The episode's narrative focuses on one decision made by District LA's head chef Jeremy, specifically to hold everyone else's orders while focusing on the judges.  Framing the chef's errors as personality flaws or at least strategic errors makes a much better narrative for Top Chef than the minute differences in cooking techniques, and here the episode pounces, having everyone and their mother comment on either the decision or how behind schedule District LA ends up as a result.  We are naturally repulsed by this decision, as despite our love of bourgeois cooking shows we desire equal treatment and would not like to have our own dinners delayed for any hoity-toity judges [2].  As strategy, this is uncertain -- there's no tallying of comment cards from diners or any other way for ordinary customers to have an impact on the decision, so the judges (who often act as the most petulant diners imaginable) are in fact the only one that matters.  Then again, given the always uncertain criteria for Top Chef challenges, it's hard to say that neglecting the other diners won't hurt either.

The actual food for this episode is largely unspectacular.  The cinema-of-attractions side of Top Chef is seeing fancy dishes with foams and reductions presented in cinematic close-up, looking positively sensuous.  The food in this episode fills that role, but the judges are unimpressed, describing it as somewhat safe.  After lunch, they declare that honours are even, conveniently setting up next week's dinner course as the deciding round.

This leaves us with something of a split ending.  We're told by the judges that the two teams came away from the first round just about even.  Visually, however, we're presented with District LA scrambling to fill their tickets before eventually realizing that due to their previous decisions they can't finish service -- a first, as far as I can recall.  Meanwhile, Palate is firmly in the Gallant role, calmly cleaning up their kitchen as the other team panics.  Regardless of the results of the competition, the individual episode's narrative concludes with a decisive winner and a decisive loser.  And yet, in next week's decisive episode, the judges never bring up District L. A.'s failure to complete lunch service, making the drama of the first episode ultimately inconsequential.

Some have argued that this is the flaw of recent Top Chef, that the stories it tells via editing no longer make sense.  The argument goes that the show is so intent on surprising and misderecting us that the results of the competition seem divorced from the story we've been told throughout the episode, leaving the audience confused and sometimes upset.  This culminated in the season 11 finale, where fans were largely outraged about the winner.  I'm more inclined to believe that the narratives are more uninteresting than nonsensical, that even the best editing would strain to get us invested in a clash between bland chefs temporarily creating bland restaurants.  Whatever the fault is, Restaurant Wars still seems capable of creating the contemporary definition of drama, namely conflict.  The difficulty is creating classically-defined drama -- a logical and compelling story.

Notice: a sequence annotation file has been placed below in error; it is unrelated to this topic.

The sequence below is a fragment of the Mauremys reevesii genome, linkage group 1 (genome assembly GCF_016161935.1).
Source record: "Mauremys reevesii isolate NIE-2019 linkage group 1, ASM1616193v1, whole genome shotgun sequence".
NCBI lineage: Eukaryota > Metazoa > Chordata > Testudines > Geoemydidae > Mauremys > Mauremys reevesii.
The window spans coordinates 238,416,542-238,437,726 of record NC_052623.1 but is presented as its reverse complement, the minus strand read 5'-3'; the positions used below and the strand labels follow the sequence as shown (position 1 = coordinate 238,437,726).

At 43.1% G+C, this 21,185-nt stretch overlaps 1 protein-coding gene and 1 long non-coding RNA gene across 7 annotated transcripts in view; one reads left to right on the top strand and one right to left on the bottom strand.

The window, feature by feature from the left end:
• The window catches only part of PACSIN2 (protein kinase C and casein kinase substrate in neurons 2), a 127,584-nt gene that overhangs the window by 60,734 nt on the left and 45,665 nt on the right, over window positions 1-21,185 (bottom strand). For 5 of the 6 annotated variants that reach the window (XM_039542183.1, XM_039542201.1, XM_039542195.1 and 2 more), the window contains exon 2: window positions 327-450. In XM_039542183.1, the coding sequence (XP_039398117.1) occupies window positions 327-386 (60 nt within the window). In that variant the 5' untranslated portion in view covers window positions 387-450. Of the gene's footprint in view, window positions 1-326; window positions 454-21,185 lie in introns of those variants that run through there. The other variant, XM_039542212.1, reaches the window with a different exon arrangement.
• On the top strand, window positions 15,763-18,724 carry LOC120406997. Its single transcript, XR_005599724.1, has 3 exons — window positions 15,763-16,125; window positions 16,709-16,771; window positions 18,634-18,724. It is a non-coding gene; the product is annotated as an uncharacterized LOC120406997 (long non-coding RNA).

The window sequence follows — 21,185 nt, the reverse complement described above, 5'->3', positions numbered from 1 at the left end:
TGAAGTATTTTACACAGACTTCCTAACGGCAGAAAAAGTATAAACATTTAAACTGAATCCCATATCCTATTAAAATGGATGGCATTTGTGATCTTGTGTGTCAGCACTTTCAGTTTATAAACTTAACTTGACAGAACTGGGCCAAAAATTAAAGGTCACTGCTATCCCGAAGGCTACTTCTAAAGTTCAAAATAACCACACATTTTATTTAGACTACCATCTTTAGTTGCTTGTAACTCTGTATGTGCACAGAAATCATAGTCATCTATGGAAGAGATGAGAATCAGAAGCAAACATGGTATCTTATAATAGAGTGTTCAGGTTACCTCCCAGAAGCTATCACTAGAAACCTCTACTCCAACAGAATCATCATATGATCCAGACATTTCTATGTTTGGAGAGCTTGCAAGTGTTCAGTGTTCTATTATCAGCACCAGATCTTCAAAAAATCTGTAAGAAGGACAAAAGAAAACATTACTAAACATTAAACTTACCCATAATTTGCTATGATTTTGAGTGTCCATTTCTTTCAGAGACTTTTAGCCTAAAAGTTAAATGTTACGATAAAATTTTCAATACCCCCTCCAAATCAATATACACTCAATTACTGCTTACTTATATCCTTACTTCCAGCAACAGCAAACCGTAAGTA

[1] Notably, they burst into song before the challenge is announced.  This means that they know the challenge is coming just by how many contestants are left, which suggests both that the contestants are aware of the larger narrative structure of the season and how formulaic Top Chef has become.

[2] Although I'm pretty sure that the "diners" here eat for free, so we probably wouldn't complain.

Friday, February 12, 2016

Independent Lens: Autism in Love

This is going to be a little more personal than most of what I write here.

As a teenager, I was diagnosed with Asperger's syndrome, a diagnosis that officially no longer exists and is now part of a wide "autism spectrum", possibly because of the Internet.  There's a history of autism on both sides of my family, and the shoe seems to fit personality-wise, but it's never been a part of myself that I've felt very comfortable with, and these days I mostly don't think about it.  Part of it is that most autistic people I've met seem to be worse off than I am, and adopting it as an identity makes me feel like I'm co-opting their disability.  Part of it might just be that I don't want to be disabled, and that if I squirrel into my own little world I can pretend that my behaviour and desires are normal, or at least a normal part of the spectrum of humanity (and, of course, they are).  The public image of autism, when not a quirky TV detective, is that of a mute child who inflicts noble suffering on their family, the type of child who can perhaps be eliminated by fun-runs or vaccine boycotts.  Who would want to identify with that?